One of the important features of an application designed to run on a Mac is that it is “Mac like,” which conveys the feeling that it provides at least passing adherence to Apple’s interface guidelines. Of course, it’s important to realize that even Apple’s own products don’t always past muster here, but you do want to feel that you’re not using actually using a Windows application. Well, that is, unless you’re running a Windows emulator or virtual Machine.
This situation can create a dilemma for a company that’s building an application for the Mac, Windows and perhaps Linux. They generally want to make sure that the fundamental look and feel is similar enough to make it easy to use regardless of computing platform, while at the same time conform to the appropriate interface guidelines.
When Firefox first appeared, one of the criticisms had it that it didn’t truly look like a Mac application. It was close and all that, but somehow felt a little rough at the edges. As development of version 2 winds down, I have little to complain about. Other than slightly slow launch process, it works just fine, and you have to be fairly picky about such things to complain about elements of its cross-platform origins.
My concerns are more practical. Here at The Mac Night Owl, I have strived to make sure that you can actually print pages for posterity, regardless of which browser you prefer. We now use WordPress, an online Web publishing tool that makes it superbly simple to update this site and provide extra tools that make it easy for you to get the information you want as quickly as possible. In addition to searching, you can email articles to your friends, post to a sociable site, such as Digg, and, of course, get a fully formatted printed page. Even without the print feature, the text will usually appear in a readable format, with all content intact.
I have worked with my Webmaster, Brent Lee, to make sure that printing is possible on any reasonable popular browser, even recent versions of Windows Internet Explorer.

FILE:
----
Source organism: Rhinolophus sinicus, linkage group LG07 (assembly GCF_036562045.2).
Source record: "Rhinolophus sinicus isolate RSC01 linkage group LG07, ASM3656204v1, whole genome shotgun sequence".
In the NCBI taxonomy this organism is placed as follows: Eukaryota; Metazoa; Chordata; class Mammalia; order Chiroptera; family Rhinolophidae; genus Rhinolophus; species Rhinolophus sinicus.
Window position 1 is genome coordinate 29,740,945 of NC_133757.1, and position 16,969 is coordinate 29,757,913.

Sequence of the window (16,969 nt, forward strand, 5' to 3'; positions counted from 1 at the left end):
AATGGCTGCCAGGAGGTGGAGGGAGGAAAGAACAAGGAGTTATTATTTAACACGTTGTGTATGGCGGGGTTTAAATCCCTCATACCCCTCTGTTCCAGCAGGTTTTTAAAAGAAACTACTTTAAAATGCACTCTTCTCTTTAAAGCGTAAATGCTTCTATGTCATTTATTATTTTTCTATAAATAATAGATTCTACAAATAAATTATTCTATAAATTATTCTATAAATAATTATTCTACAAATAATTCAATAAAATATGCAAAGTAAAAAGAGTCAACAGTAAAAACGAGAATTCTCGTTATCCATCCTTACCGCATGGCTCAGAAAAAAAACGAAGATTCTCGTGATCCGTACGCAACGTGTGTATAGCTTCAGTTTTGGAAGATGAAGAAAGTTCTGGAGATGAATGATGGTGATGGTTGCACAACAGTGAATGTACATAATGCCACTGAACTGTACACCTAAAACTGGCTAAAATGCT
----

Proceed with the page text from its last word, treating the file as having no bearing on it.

Even though the arrival of the Internet was supposed to herald the paperless revolution, there are many reasons why you’d want a hard copy from time to time. Perhaps you want to save an article for posterity, for reading when you’re not at your computer, or just to have a copy of a Web transaction for your personal and business records.
Alas, the the developers of some browsers apparently don’t take such considerations too seriously, and you can easily run into serious problems trying to get a printed version of some sites. While I suppose it’s easy to blame the people who design certain sites, a properly-designed browser should accommodate most of these situations without omitting critical text and illustrations.
Here, Firefox works most of the time, but I am forced to return to Safari for some of my favorite online watering holes. Take Daniel Eran’s excellent commentary site, RoughlyDrafted Magazine. You could, I suppose, criticize the fact that it’s actually built in Apple’s iWeb, with some add-ons to provide a few extra features. It prints fine in Safari, but you’re lucky to get more than the first page in Firefox. Similar difficulties occur in Opera, another cross-platform product that has even more severe printing issues. iCab, in contrast, manages the task in a decent fashion, although text is extremely large and most illustrations are absent.
Daniel tells me he is working on the problem, but will probably be forced to use a different publishing tool to provide better printing options. That is, unless Apple changes things in the next version of iLife.
But you can’t just blame Apple for this. Try printing pages from USA Today’s site. Yes, there is actually a Print feature, but the designers for Gannett have opted to omit tables with important content and all or most illustrations if you choose that option. If you attempt to print documents from a regular page in Firefox, it might work, or text might overlap with some of the sidebar ads, or is just shoved to the right and, in part, off the page.
In each case, you could, rightly of course, claim that Firefox is simply adhering to Web standards. If something doesn’t look or print correctly, the site’s designers or the publishing tool they use are actually at fault.
At the same time, Safari can handle most of these sites with aplomb. There are issues here and there, but most of the sites that confound Firefox do print properly in Apple’s browser.
As Mozilla’s developers put the final spit and polish on Firefox 2.0, I hope they’ll consider such matters seriously, and not force us to wait for version 2.5 or later for a resolution.
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